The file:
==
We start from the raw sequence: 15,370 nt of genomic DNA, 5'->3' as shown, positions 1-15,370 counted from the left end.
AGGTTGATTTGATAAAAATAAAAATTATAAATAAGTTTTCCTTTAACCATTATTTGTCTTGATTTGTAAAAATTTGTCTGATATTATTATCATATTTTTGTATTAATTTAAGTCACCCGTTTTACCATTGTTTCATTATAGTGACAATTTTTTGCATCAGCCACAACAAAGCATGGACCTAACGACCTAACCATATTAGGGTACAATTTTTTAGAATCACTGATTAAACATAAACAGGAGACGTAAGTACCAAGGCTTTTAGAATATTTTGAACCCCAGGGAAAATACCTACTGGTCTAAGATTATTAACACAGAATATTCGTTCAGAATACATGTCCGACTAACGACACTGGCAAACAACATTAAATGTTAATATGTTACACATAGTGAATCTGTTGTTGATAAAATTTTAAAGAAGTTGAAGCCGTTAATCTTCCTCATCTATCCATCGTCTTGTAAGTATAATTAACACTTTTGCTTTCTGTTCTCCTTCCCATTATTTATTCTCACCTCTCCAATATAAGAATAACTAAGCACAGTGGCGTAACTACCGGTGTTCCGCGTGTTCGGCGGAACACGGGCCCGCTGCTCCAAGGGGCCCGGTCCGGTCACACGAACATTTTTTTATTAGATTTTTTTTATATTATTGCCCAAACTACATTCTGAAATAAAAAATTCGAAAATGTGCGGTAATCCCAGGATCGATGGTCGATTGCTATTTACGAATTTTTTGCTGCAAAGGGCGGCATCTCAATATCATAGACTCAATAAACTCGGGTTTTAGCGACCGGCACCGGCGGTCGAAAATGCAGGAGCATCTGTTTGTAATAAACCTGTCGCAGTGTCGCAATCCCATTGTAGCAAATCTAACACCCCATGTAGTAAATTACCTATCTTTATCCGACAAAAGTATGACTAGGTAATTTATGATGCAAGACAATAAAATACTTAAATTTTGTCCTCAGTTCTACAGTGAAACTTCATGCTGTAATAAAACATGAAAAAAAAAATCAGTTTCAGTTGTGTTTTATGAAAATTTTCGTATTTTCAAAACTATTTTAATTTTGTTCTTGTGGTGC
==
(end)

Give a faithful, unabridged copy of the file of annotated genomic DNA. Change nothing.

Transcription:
We start from the raw sequence: 15,370 nt of genomic DNA, 5'->3' as shown, positions 1-15,370 counted from the left end.
AGGTTGATTTGATAAAAATAAAAATTATAAATAAGTTTTCCTTTAACCATTATTTGTCTTGATTTGTAAAAATTTGTCTGATATTATTATCATATTTTTGTATTAATTTAAGTCACCCGTTTTACCATTGTTTCATTATAGTGACAATTTTTTGCATCAGCCACAACAAAGCATGGACCTAACGACCTAACCATATTAGGGTACAATTTTTTAGAATCACTGATTAAACATAAACAGGAGACGTAAGTACCAAGGCTTTTAGAATATTTTGAACCCCAGGGAAAATACCTACTGGTCTAAGATTATTAACACAGAATATTCGTTCAGAATACATGTCCGACTAACGACACTGGCAAACAACATTAAATGTTAATATGTTACACATAGTGAATCTGTTGTTGATAAAATTTTAAAGAAGTTGAAGCCGTTAATCTTCCTCATCTATCCATCGTCTTGTAAGTATAATTAACACTTTTGCTTTCTGTTCTCCTTCCCATTATTTATTCTCACCTCTCCAATATAAGAATAACTAAGCACAGTGGCGTAACTACCGGTGTTCCGCGTGTTCGGCGGAACACGGGCCCGCTGCTCCAAGGGGCCCGGTCCGGTCACACGAACATTTTTTTATTAGATTTTTTTTATATTATTGCCCAAACTACATTCTGAAATAAAAAATTCGAAAATGTGCGGTAATCCCAGGATCGATGGTCGATTGCTATTTACGAATTTTTTGCTGCAAAGGGCGGCATCTCAATATCATAGACTCAATAAACTCGGGTTTTAGCGACCGGCACCGGCGGTCGAAAATGCAGGAGCATCTGTTTGTAATAAACCTGTCGCAGTGTCGCAATCCCATTGTAGCAAATCTAACACCCCATGTAGTAAATTACCTATCTTTATCCGACAAAAGTATGACTAGGTAATTTATGATGCAAGACAATAAAATACTTAAATTTTGTCCTCAGTTCTACAGTGAAACTTCATGCTGTAATAAAACATGAAAAAAAAAATCAGTTTCAGTTGTGTTTTATGAAAATTTTCGTATTTTCAAAACTATTTTAATTTTGTTCTTGTGGTGC